Photo: Stephen A. Arce/ASP, Inc.

Cole Custer Escapes Las Vegas with a Stage Win and Top 10 Finish

By Luis Torres, Staff Writer

Dirty air plagued Cole Custer’s aspirations of being a true contender for the win after leading 47 out of the first 48 laps, and settled for a ninth-place result in Saturday’s Boyd Gaming 300 at Las Vegas Motor Speedway, highlighted by a late-race run-in with Brandon Jones.

Just like at Atlanta, rain cancelled qualifying and the grid was set by last season’s owners points. This meant Custer would start in first for the second straight race. Once the green flag dropped, Custer right away, but the action was quickly halted after after Joey Gase plowed into the spinning car of Donald Theetge in Turn 3 on Lap 2.

As a result, he led the opening eight laps until Austin Cindric took the lead on the restart. That wouldn’t last as Custer’s No. 00 Haas Automation Ford Mustang went back on top of the leaderboard a lap later, and completely set the pace earlier on.

Custer took the green-checkered flag in first with ease over Brandon Jones, and it appeared he was going to be the man to beat after stronger competitors such as Kyle Busch had wheel bearing issues and a lap down.

During pit stops, Custer didn’t have the best pit time and exited out in fourth to start Stage 2. Once the stage got going, Custer wasn’t able to replicate his early run when he had clean air, and quietly ran inside the top-five before taking fourth.

In addition of struggling under dirty air, Custer was battling a loose car early into the final stage, and had to make a track bar adjustment in one of his pit stops. Once changes were made, Custer remained within the fourth and fifth-place spots until Junior Avila spun in Turn 4 on Lap 189, ending a 92-lap green flag run.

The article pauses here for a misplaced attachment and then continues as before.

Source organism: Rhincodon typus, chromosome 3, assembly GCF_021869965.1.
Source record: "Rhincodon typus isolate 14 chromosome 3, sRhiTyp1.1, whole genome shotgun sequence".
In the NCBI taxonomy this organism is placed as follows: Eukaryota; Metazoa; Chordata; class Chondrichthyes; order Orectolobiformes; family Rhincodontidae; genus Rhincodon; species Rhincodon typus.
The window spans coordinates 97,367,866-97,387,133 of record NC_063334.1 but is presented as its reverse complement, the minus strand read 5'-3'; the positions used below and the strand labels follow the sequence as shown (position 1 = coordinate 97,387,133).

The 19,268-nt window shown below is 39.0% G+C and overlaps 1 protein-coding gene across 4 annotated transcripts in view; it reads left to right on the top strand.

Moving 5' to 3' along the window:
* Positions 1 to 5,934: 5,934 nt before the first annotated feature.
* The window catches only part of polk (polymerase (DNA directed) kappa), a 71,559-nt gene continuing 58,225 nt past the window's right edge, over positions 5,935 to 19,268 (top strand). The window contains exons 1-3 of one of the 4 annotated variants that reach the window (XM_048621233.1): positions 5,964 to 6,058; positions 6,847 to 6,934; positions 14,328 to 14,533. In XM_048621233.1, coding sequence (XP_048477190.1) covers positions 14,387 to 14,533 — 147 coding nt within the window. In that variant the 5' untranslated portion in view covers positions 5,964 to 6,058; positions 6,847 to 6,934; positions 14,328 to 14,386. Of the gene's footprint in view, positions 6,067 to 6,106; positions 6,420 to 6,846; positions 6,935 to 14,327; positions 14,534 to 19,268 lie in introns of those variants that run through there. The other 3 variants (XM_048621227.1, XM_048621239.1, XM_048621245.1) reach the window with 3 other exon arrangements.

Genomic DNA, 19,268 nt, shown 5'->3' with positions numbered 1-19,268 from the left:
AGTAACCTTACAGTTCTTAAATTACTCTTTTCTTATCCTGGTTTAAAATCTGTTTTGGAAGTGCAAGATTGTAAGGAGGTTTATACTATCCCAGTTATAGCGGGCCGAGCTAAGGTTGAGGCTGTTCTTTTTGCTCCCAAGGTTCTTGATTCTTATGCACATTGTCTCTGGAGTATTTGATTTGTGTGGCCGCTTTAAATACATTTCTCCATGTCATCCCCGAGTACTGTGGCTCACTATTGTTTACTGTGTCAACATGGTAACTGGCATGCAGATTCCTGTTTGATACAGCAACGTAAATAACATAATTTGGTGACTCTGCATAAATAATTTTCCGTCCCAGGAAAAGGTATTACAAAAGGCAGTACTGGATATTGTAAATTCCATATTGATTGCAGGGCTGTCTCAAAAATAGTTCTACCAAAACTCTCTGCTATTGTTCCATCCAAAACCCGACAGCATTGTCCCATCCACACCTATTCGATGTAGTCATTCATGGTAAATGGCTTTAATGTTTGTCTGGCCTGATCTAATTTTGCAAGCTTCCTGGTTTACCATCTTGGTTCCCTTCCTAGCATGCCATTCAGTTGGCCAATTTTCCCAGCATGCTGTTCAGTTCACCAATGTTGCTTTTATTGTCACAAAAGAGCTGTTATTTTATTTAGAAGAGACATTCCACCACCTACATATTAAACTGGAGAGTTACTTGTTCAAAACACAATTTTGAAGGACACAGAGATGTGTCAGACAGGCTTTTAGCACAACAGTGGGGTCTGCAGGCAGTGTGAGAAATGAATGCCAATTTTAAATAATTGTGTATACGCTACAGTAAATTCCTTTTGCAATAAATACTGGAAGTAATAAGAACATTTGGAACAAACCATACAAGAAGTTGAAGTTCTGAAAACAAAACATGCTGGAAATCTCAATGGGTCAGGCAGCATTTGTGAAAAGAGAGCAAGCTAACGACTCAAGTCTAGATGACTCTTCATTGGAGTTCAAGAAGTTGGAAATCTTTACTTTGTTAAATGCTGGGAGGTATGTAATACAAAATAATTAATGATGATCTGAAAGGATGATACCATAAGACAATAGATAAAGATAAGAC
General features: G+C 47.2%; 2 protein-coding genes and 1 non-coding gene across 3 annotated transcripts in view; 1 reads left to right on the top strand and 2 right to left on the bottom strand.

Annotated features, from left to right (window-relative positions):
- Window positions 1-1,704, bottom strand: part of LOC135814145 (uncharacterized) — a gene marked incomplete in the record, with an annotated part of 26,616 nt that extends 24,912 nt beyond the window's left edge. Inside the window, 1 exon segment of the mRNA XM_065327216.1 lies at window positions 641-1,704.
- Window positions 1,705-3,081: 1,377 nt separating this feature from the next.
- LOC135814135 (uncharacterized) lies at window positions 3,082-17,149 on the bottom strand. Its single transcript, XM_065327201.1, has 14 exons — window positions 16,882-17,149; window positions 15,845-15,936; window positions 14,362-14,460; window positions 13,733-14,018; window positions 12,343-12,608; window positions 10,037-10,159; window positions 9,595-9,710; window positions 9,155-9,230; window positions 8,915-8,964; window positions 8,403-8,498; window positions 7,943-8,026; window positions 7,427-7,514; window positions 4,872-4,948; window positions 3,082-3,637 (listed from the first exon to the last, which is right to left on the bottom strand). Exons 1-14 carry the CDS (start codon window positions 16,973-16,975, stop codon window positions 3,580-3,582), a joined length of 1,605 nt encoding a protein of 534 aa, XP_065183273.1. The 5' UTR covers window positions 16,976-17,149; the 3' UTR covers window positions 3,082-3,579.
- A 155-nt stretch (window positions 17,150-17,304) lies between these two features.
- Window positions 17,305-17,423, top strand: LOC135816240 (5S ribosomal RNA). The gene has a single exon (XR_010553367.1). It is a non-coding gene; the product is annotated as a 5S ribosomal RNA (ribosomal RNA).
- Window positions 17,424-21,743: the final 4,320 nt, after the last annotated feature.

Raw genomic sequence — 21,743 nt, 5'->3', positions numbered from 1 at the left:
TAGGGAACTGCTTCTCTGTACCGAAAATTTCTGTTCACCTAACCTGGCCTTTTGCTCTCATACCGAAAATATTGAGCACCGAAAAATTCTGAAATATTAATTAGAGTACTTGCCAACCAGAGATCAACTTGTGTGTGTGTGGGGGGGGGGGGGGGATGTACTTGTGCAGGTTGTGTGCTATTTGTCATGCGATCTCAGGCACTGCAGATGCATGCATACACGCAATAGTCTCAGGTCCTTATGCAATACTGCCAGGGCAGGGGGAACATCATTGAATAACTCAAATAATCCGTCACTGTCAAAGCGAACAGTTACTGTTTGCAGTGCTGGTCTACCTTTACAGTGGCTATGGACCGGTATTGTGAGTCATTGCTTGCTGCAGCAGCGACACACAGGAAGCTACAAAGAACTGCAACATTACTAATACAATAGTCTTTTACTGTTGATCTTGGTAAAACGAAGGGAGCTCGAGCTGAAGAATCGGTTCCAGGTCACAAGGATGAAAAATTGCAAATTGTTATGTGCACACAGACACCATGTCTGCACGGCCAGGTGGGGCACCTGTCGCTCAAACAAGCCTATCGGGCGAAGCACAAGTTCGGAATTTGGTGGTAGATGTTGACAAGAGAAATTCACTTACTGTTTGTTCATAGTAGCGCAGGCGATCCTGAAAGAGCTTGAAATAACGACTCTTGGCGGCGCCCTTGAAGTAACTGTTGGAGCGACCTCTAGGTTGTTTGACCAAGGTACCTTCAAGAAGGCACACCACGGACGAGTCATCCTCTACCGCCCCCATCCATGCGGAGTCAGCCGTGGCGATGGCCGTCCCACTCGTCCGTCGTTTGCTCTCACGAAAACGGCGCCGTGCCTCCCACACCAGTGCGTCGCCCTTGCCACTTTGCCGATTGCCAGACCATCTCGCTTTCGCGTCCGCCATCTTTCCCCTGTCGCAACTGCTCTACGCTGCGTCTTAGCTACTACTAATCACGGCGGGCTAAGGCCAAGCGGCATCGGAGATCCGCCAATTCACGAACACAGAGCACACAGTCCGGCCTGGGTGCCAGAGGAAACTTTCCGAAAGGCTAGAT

Custer restarted in fifth and was reeling in fourth-place runner Brandon Jones, who was one of three drivers to have scored top-fives in the first two-races, until those two tangled on Lap 199, which sent the race into overtime.

Down the backstretch, Custer ran into the back of Jones, and it sent the No. 19 Menards Toyota Supra into the Turn 3 wall at full force, completely destroying the front end of his car.

Fortunately for Jones, he got out of his car unharmed. Meanwhile, Custer told his Stewart-Haas Racing team over the radio that Jones came across his nose down at the bottom lane. Others indicated that Jones was dealing with car problems that may have factored into his late retirement.

After the race, Custer stated that Jones was in the position of blocking his fourth-place position instead of the aforementioned issue.

“I felt like I had a fender on him, and he was just trying to block me into the infield,” said Custer. “I held my ground, but I hate that it had to happen and that was my take on it.”

Jones said that he saw Custer trying to get by him on the bottom that led into the contact, but doesn’t put the blame on either parties.

“I hate what happened at the end there,” said Jones. “I saw in my mirror that he was trying to get to my inside and I tried to chase him down a little bit and I guess he just got into us getting into three. I wish we could have finished it out, I really think we had a shot to at least run top-three. All in all, these guys did a great job and it was no one’s fault there at the end and we’re going to go to Phoenix and be even better.”

On the restart, Custer was shifting into third gear when he lost motor and dropped from fifth to 12th. Seconds later, Custer would get another chance at redemption after a four-car crash in Turn 3.

Those involved were Cindric, Christopher Bell, Tyler Reddick and Xfinity Series debutant Zane Smith, easily prompting him back into the top-10 hunt for the next overtime restart after pitting for four new tires.

Custer restarted in 10th and gained one spot to finish behind teammate Chase Briscoe in the ninth position, scoring his 49th career top-10 and leaves Las Vegas tied second in points with Reddick, just 18 markers behind Bell after three races.

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From the Pacific Northwest, Luis is a University of Idaho graduate with a Bachelor's degree in Broadcasting and Digital Media. Ever since watching the 2003 Daytona 500, being involved in auto racing is all he's ever dreamed of doing. Over the years, Luis has focused on writing, video and photography ranging from Idaho athletics to auto racing with ambitions of having his work recognized.